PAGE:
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Friday morning docket: the early (roasted) bird edition

We know it’s not Friday yet. But since DC Dicta will be spending this Friday in a tryptophan-induced coma, we’ll bring you the briefing today:

Next week Congress continues its Thanksgiving break (except for one or two senators, see below). Lawmakers will return Dec. 3.

The Supreme Court will be back in action next week, hearing oral arguments in four cases. Click the case number for a summary care of the folks at Oyez.com:

-LaRue v. DeWolff, Boberg & Associates, 06-856, deals with whether an employee pension plan participant can sue the plan manager under ERISA for losses caused by breach of fiduciary duties in administering the plan, even when the losses affected only the participant’s personal account. Monday at 10 a.m.

-Knight v. Commissioner of Internal Revenue, 06-1286, considers whether trusts and estates can fully deduct the cost of investment management and advisory services on their income tax returns. Tuesday, 10 a.m.

-New Jersey v. Delaware, 134, Orig., [PFD file from the Supreme Court's website] considers whether a Special Master correctly concluded that although New Jersey may make grants of riparian rights beyond the lowwater mark on the New Jersey side of the Delaware River, it cannot make grants of riparian lands beyond the low-water mark. Tuesday at 11 a.m.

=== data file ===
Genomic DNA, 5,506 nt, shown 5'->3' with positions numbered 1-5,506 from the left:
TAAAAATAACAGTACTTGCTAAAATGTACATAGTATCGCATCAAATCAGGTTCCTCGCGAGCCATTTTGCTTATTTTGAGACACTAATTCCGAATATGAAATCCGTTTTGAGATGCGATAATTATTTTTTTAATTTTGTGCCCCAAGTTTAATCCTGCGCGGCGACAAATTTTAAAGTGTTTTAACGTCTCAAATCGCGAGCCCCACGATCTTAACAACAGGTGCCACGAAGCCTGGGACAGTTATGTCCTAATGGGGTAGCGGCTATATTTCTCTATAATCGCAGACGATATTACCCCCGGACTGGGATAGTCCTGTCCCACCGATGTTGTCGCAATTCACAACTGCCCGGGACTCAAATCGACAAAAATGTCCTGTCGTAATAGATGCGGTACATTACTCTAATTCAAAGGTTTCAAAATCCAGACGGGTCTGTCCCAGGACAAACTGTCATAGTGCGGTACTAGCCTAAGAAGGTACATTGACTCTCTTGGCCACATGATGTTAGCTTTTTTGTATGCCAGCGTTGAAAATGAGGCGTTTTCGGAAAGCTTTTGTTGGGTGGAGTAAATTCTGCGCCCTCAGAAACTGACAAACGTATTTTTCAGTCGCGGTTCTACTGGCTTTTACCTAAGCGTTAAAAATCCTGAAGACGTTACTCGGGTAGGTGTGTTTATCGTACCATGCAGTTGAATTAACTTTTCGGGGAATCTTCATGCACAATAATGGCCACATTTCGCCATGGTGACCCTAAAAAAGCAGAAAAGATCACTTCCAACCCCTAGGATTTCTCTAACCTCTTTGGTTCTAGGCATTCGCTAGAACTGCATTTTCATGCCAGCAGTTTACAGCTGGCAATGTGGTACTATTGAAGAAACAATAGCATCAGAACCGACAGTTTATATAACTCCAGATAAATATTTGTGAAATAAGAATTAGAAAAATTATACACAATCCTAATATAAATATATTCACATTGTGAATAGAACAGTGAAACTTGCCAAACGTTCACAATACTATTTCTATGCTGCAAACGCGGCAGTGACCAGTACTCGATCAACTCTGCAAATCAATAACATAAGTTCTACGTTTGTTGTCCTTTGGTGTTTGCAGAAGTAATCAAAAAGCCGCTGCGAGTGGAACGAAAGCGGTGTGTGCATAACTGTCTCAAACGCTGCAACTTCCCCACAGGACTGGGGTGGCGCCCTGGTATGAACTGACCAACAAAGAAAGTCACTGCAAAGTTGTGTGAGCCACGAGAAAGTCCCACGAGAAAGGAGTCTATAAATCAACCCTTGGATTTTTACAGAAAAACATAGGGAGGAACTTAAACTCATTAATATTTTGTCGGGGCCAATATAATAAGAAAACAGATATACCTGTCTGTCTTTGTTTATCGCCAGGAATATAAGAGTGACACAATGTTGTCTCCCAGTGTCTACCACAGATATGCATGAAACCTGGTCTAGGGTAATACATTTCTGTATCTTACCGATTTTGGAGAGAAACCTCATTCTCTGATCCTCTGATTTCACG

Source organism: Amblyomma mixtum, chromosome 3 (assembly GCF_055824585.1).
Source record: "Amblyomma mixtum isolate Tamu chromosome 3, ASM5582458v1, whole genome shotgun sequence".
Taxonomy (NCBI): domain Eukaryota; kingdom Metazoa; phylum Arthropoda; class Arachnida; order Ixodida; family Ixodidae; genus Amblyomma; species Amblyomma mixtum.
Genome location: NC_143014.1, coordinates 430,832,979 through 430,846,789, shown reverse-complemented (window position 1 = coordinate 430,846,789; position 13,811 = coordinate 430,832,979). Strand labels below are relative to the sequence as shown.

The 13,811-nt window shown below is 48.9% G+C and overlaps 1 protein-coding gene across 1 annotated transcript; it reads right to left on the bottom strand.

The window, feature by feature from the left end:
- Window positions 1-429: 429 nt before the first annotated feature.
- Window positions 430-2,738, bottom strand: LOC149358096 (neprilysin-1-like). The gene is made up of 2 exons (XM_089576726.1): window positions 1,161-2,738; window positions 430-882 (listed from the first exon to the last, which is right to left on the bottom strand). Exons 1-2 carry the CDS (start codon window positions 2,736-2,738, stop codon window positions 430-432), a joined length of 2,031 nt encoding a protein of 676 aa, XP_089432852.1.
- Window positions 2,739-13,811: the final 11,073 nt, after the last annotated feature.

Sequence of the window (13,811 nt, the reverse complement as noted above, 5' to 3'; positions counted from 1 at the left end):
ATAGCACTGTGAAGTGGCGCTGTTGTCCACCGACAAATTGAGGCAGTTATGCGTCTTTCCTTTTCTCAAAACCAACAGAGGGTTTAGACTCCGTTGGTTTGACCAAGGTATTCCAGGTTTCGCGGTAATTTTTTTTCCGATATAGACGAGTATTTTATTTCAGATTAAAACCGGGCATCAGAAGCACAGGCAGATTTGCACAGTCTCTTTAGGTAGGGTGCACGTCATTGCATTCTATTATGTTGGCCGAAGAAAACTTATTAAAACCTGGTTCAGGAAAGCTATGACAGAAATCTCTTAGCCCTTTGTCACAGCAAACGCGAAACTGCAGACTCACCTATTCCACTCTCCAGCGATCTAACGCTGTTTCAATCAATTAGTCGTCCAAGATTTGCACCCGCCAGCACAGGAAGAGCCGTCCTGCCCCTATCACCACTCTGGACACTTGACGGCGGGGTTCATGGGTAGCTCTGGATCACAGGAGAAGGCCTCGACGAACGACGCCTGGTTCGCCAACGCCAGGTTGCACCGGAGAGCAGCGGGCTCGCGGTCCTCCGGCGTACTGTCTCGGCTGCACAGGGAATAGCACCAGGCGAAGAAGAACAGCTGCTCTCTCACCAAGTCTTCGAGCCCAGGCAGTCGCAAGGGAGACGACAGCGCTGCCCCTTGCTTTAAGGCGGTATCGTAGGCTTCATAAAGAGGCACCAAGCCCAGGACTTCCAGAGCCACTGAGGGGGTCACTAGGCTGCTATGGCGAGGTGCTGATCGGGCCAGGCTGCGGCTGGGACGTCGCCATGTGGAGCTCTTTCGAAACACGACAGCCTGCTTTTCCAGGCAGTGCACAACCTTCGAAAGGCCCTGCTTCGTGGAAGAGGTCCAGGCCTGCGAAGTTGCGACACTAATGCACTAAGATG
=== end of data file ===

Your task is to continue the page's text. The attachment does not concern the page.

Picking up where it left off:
-Rowe v. New Hampshire Motor Transport Association, 06-457, deals with whether the Federal Aviation Administration Authorization Act of 1994 preempts a state law requiring air and motor carriers take steps to ensure that tobacco is not sold to minors. Wednesday at 10 a.m.

Meanwhile,

President Bush granted pardons to two turkeys, May and Flower (AP), but PETA wants him to go a step further and give the overstuffed birds “expert” health care and “retirement at a peaceful sanctuary” for their remaining days (WSJ’s Washington Wire). But we’re sure his mind will be on other matters this holiday weekend (ABC News).

While lawmakers are back in their home states eating turkey leftovers next week, the Senate will technically be in session, a move that keeps President Bush from making recess appointments. (CNN)

As bargain hunters get more computer savvy in their hunt for Black Friday deals, retailers’ lawyers get tougher and threaten legal action. (NYT)

Happy Thanksgiving!

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